I have not been able to avoid thinking about the tragedies that are currently taking place in today’s society and that can be eliminated or at least diminished. They are not just terrorists’ attacks like the one that occurred in Sri Lanka recently, but also natural disasters such as floods, hurricanes and earthquakes.
The list in the 21st century of natural disasters and attacks is very extensive: The cyclone in Idai just a few days ago that affected Mozambique, Zimbabwe and Malawi where more than a thousand deaths occurred and more than 1 million people were affected; Somalia suffered the worst drought of the last 60 years in 2017, which touched more than 6 million people; Haiti’s earthquake in 2010 caused more than 200,000 deaths; in 2015 an earthquake shook Nepal with 8,600 deaths, and the list continues.
In this same century, fires destroyed millions of acres and disrupted the lives of scores of people, like the ones in Australia in 2003, Argentina in 2017, Canada in 2016, Portugal in 2003 and Greece in 2007.
In addition to all these events, 870 million people are affected by famine, and 1 billion people do not have drinking water. In many places, social and cultural exclusion still occur, and that can trigger attacks like the one that occurred in Sri Lanka and even one in Pittsburgh’s Squirrel Hill neighborhood. The effects of pollution on our environment and on ourselves are enormous since we keep destroying the environment day by day; the amount of plastics that pour into the oceans daily is enormous. In certain countries, serious corruption problems lead to wars, and large numbers of rapes and murders occur every single day.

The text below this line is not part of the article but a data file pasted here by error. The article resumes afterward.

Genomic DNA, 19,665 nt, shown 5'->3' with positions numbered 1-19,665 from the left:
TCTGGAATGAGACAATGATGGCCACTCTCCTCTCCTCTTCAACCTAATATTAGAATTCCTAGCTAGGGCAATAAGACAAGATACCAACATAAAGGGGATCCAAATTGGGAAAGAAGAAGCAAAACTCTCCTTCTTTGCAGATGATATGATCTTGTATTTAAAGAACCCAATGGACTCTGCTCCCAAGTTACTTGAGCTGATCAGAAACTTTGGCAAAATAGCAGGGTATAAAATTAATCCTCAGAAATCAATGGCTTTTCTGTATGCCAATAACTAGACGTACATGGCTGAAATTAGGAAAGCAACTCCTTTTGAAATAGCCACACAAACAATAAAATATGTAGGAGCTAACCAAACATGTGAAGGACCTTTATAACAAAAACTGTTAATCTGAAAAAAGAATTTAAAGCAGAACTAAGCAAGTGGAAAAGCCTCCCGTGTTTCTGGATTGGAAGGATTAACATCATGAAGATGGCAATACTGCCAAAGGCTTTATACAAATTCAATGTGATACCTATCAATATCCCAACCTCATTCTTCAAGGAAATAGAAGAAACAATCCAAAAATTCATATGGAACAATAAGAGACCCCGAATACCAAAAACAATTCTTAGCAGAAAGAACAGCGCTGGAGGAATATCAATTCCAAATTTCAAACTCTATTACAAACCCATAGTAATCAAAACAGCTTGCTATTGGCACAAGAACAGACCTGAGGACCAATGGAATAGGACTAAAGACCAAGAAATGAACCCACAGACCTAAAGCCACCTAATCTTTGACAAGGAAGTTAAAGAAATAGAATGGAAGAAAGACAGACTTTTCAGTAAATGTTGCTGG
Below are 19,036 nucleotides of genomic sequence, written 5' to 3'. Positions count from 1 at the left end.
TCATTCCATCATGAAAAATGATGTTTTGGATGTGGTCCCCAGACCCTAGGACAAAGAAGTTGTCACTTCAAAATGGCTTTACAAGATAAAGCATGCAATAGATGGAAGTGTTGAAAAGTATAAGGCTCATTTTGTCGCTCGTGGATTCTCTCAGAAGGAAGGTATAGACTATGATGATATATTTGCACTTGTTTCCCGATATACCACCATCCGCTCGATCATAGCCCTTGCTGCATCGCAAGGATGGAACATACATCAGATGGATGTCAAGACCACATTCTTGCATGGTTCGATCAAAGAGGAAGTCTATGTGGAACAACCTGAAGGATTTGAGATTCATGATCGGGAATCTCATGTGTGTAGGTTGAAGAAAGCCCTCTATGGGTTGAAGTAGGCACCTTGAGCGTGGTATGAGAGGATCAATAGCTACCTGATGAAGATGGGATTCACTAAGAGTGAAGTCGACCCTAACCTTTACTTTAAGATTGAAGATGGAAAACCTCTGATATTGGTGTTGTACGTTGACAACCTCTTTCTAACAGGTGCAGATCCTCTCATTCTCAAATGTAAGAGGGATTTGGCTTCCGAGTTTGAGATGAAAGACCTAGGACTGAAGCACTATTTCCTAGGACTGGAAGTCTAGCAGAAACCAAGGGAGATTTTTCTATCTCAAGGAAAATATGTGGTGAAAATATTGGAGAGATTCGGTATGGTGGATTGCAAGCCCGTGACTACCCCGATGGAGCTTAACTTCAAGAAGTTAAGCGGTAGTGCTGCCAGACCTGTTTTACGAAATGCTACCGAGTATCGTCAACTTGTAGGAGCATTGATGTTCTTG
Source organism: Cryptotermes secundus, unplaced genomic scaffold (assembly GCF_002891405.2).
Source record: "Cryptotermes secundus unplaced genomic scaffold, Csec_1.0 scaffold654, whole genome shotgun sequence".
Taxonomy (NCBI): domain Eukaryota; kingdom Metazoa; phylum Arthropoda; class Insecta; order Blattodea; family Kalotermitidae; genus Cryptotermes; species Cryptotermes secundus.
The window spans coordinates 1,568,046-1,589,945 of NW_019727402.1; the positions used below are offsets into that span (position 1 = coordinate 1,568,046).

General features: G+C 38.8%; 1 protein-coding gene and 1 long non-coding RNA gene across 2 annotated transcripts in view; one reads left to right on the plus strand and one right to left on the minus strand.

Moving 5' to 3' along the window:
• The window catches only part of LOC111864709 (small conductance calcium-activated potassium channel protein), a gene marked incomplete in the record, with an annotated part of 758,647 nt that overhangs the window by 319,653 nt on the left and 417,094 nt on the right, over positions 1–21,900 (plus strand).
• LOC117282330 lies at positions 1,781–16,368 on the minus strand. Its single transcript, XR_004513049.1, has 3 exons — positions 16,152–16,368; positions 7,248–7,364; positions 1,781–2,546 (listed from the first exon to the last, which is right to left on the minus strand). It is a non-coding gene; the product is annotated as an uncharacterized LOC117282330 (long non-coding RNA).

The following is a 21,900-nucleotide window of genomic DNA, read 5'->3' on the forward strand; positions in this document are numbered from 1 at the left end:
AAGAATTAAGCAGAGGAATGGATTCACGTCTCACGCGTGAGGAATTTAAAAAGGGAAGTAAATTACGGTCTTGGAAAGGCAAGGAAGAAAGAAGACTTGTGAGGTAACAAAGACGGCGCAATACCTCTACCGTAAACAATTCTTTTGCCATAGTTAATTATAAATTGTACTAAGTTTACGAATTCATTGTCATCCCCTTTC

Some people say there is not enough money to solve any of these problems. But, it was possible to raise the extravagant amount of $900 million in two days for the restoration of the fire-ravaged Notre Dame Cathedral in Paris — a fire that fortunately did not result in a single death. It took lots of effort and time to raise some millions after the 2003 earthquake in Haiti, which caused more than 200,000 deaths, and one in Nepal, which killed 8,600 people.
Unfortunately, we live in a society that shows a significant deterioration in the capacity for coexistence among human beings, and not only among us, but also with the environment. Many traditional positive values have been decreasing such as freedom, respect, solidarity and peace. However, the negative values of each human being have been increasing. Some of these values are competitiveness and selfishness, among many others. These values are causing a crisis in human coexistence and must be stopped.
Before returning to the positive values for our life, we need to create a new economy that builds positive values such as equality, solidarity and justice.
Forests burn every day for our unconscious acts, and we do not realize that they are the green lungs that we need. Their damage is irreparable once done. Buildings like Notre Dame can wait, but the ones who die of hunger, the animals and the sick cannot. Neither can our environment.
Let’s worry about the important things.
CRISTINA DEL DIEGO